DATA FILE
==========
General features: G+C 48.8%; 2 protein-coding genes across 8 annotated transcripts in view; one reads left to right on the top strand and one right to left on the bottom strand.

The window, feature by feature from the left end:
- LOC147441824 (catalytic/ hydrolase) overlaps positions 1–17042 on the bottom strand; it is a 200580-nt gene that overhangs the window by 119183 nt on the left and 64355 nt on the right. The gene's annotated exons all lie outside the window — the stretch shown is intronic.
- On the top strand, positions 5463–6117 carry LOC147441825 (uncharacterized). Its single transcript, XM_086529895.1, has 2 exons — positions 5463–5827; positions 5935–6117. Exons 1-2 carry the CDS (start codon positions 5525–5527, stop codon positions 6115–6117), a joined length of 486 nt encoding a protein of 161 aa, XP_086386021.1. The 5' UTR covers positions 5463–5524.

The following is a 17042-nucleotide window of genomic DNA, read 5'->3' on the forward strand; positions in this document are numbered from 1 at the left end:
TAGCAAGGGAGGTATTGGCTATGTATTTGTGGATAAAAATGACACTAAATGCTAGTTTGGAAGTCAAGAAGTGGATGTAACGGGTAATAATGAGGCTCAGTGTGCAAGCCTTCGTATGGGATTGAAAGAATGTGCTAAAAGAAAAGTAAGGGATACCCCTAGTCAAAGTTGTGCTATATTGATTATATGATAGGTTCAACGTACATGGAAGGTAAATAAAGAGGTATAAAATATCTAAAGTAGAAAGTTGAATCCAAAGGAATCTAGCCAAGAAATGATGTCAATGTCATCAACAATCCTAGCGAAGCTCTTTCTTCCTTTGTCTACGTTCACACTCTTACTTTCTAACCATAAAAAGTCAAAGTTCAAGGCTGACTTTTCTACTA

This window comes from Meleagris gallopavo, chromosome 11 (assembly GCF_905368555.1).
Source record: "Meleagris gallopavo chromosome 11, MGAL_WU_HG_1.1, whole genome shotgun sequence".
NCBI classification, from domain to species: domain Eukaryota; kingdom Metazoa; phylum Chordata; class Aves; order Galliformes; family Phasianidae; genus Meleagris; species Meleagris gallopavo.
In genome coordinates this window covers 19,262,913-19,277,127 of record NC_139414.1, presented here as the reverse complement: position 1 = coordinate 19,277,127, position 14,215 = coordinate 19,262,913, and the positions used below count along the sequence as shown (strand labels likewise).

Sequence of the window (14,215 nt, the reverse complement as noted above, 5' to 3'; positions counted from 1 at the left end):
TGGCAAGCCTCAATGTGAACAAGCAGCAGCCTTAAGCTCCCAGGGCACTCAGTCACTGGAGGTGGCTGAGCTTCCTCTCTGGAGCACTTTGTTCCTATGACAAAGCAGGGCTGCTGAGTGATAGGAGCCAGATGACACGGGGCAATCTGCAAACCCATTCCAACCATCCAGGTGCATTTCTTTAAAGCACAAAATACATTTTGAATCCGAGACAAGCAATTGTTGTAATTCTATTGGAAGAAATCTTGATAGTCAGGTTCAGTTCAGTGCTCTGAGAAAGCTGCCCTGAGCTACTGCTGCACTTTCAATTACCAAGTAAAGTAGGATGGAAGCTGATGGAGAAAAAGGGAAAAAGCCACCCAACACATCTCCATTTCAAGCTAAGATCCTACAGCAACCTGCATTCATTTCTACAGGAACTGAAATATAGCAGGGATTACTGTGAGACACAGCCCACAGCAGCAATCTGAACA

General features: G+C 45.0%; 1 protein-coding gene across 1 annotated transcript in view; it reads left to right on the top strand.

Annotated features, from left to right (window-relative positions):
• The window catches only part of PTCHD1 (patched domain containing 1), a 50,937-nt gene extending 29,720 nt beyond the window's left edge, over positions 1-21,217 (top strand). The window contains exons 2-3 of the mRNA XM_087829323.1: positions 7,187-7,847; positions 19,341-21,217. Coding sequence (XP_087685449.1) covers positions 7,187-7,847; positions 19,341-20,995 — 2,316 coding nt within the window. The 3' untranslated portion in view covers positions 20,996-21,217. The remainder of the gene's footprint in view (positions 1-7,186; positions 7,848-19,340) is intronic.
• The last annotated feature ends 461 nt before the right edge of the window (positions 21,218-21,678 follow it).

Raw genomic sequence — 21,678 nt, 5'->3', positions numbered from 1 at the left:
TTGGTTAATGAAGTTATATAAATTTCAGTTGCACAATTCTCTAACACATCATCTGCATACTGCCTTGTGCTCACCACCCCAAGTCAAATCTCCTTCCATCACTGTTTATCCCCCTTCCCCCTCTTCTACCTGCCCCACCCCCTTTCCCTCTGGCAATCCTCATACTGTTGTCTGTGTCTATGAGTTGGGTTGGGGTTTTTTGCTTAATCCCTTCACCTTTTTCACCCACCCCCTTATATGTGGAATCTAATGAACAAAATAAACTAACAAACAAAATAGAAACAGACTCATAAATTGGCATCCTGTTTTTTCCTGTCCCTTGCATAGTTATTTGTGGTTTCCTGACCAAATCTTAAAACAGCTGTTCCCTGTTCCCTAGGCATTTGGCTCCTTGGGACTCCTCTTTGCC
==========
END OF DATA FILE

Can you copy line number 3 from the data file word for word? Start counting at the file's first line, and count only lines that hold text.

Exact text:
- LOC147441824 (catalytic/ hydrolase) overlaps positions 1–17042 on the bottom strand; it is a 200580-nt gene that overhangs the window by 119183 nt on the left and 64355 nt on the right. The gene's annotated exons all lie outside the window — the stretch shown is intronic.